A gripping blend of family mystery, contemporary stories and the beautiful and bloody Viking tales, set against the starkly stunning landscape of Iceland.
Broadcaster Richard Fidler and author Kari Gislason are good friends.
They share a deep attachment to the sagas of Iceland - the true stories of the first Viking families who settled on that remote island in the Middle Ages.These are tales of blood feuds, of dangerous women, and people who are compelled to kill the ones they love the most.
The sagas are among the greatest stories ever written, but the identity of their authors is largely unknown. Together, Richard and Kari travel across Iceland, to the places where the sagas unfolded a thousand years ago. They cross fields, streams and fjords to immerse themselves in the folklore of this fiercely beautiful island.
And there is another mission: to resolve a longstanding family mystery - a gift from Kari's Icelandic father that might connect him to the greatest of the saga authors.
From Rupi Kaur, the #1 New York Times bestselling author of milk and honey, comes her long-awaited second collection of poetry.
A vibrant and transcendent journey about growth and healing. Ancestry and honouring one’s roots. Expatriation and rising up to find a home within yourself.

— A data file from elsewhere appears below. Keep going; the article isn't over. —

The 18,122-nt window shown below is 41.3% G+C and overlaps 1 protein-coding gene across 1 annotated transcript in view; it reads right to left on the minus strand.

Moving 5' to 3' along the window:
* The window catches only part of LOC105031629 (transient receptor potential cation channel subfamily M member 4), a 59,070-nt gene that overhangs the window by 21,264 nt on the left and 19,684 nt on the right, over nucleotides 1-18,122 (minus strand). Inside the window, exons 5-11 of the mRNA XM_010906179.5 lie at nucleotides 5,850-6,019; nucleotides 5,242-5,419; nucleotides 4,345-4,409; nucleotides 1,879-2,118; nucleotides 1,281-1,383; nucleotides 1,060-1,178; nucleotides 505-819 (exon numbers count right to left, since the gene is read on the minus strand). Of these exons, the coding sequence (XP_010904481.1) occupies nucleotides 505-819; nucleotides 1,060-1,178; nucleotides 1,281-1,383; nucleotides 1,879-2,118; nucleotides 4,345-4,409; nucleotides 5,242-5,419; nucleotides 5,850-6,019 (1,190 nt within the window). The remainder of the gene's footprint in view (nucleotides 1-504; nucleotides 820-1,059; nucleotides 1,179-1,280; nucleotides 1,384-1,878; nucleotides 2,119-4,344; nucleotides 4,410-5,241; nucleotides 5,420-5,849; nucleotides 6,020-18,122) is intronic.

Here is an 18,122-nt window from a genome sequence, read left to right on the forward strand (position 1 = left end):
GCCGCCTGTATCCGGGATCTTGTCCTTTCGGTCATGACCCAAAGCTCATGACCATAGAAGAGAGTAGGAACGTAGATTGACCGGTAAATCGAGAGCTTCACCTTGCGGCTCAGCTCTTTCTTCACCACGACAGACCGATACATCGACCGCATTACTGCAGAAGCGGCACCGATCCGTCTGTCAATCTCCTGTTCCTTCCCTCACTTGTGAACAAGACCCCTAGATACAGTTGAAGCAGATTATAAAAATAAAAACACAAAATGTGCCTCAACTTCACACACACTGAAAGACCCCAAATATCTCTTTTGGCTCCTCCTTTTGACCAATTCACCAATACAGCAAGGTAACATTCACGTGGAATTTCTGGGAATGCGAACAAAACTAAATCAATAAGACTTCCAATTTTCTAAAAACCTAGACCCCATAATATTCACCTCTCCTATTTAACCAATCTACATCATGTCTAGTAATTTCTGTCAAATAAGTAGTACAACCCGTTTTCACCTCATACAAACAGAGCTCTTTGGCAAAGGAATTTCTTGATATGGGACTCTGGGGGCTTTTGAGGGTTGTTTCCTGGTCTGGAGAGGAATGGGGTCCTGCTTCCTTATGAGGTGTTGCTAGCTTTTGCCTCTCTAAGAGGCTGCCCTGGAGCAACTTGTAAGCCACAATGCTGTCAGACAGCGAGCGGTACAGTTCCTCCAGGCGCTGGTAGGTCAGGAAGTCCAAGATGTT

Divided into five chapters and illustrated by Kaur, the sun and her flowers is a journey of wilting, falling, rooting, rising, and blooming.
A celebration of love in all its forms.
A household name, an Australian rock icon, the elder statesman of Ozrock there isn't an accolade or cliche that doesn't apply to Jimmy Barnes.
But long before Cold Chisel and 'Barnesy', long before the tall tales of success and excess, there was the true story of James Dixon Swan a working class boy whose family made the journey from Scotland to Australia in search of a better life.
Working Class Boy is a powerful reflection on a traumatic and violent childhood, which fuelled the excess and recklessness that would define, but almost destroy, the rock'n'roll legend. This is the story of how James Swan became Jimmy Barnes. It is a memoir burning with the frustration and frenetic energy of teenage sex, drugs, violence and ambition for more than what you have.